Avid readers of the property pages will be aware that letting agents' fees are once again in the press - for all the wrong reasons - following the decision by a landlord to take a certain London based agency to court over their propensity to levy charges.
Not knowing all of the facts, it wouldn't be fair for the NLA to comment on the virtues of the case, or even single the company out by name. Besides, there are certain 'F' words which are not to everybody's taste.
This is not the first time the agency has faced legal action regards its fees: a few years ago renewal fees were centre stage; now it is contractors' fees combined with agency commission. In fact, if press coverage is to be believed, it would be hard to fabricate such a perfect storm of alleged overcharging and a client so perfectly placed to hold the firm to account. Apparently the landlord in question is not only a lecturer in competition law, but was formerly employed as a case officer by the Office of Fair Trading.
As interesting as the case itself is, hinging on the fairness of contractor charges, the commission that the agency levies on those charges and whether a conflict of interests exists as a result, the main talking point amongst the landlords I've spoken to is why people continue to use this agency when rarely a good word seems to be uttered about them.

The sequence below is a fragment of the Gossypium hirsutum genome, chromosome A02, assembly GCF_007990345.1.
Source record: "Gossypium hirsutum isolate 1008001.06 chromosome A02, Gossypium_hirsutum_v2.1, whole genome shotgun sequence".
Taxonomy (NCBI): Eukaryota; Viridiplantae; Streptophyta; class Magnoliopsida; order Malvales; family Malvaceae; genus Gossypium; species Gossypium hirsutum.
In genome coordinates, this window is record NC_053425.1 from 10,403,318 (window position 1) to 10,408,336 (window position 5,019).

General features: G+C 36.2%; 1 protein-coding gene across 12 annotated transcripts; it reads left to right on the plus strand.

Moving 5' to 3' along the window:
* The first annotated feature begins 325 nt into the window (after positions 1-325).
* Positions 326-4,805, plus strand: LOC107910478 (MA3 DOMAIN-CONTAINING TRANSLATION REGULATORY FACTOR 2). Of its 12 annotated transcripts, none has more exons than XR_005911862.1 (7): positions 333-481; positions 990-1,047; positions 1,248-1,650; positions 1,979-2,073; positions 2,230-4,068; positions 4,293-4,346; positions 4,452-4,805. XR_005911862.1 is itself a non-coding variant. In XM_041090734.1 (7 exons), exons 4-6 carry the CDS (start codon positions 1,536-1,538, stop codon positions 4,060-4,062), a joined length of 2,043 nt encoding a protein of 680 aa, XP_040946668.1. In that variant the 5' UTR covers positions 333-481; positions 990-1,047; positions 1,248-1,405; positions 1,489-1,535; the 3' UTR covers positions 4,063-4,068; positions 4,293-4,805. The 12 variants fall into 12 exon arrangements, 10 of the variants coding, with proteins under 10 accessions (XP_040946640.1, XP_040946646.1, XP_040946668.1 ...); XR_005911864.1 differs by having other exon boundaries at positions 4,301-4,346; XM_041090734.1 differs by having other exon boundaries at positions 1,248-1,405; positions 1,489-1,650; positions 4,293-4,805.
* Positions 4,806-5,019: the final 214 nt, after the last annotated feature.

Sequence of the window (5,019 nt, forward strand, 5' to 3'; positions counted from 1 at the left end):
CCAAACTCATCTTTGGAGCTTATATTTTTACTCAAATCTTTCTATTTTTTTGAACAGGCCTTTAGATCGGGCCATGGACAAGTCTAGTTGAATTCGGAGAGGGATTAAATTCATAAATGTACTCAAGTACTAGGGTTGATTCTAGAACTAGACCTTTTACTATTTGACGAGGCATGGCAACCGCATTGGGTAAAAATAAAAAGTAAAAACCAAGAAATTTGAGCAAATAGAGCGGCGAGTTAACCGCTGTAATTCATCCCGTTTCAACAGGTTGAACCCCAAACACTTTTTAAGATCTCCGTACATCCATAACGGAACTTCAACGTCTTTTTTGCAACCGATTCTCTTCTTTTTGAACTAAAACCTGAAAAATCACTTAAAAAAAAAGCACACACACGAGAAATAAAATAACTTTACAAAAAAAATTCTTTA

A great many landlords in the Capital are keen to point out that they would never use them, employing some colourful language which wouldn't be polite to repeat. But thousands do, willingly, every year. Of course, the fact of the matter is disgruntled customers readily share their pain and bad news stories are just more interesting. When you do track down satisfied customers, willing to talk in private, their answer is they let quick and achieve good rents which off-sets the reputation. End of story. Perhaps?
But, as we emerge from the shadow of the General Election, I couldn't help but notice a similarity between the conversations groups of landlords are having about letting agencies and the debate about how wrong the polls got the election result.
When polled or in conversation, a minority of people admit voting Conservative. Party members are popularly derided for their background, manner and opinions. The polls always underestimate their share of the vote and people (particularly when in groups) tend to identify more closely with social democratic policies. However, as 7 May demonstrated, when push comes to shove, A LOT more people vote Tory than ever admit they do.
Likewise, when discussing certain letting agency chains, people deride their fleet of company cars, ridicule their designer offices and explain their disdain at the very notion of granting them a listing. However, the company has persevered for 34 years, is debt free, administers more than 18,000 tenancies and claims to open 5- 10 new offices every year. Surely the numbers cannot lie.
So two questions remain: (i) is Foxtons* the Conservative Party of London's private rented sector? And; (ii) why are so many people too ashamed to admit allegiance to either?
*Sorry, I had to say it once, and I have been reassured that a Mini won't appear unless you repeat their name three times.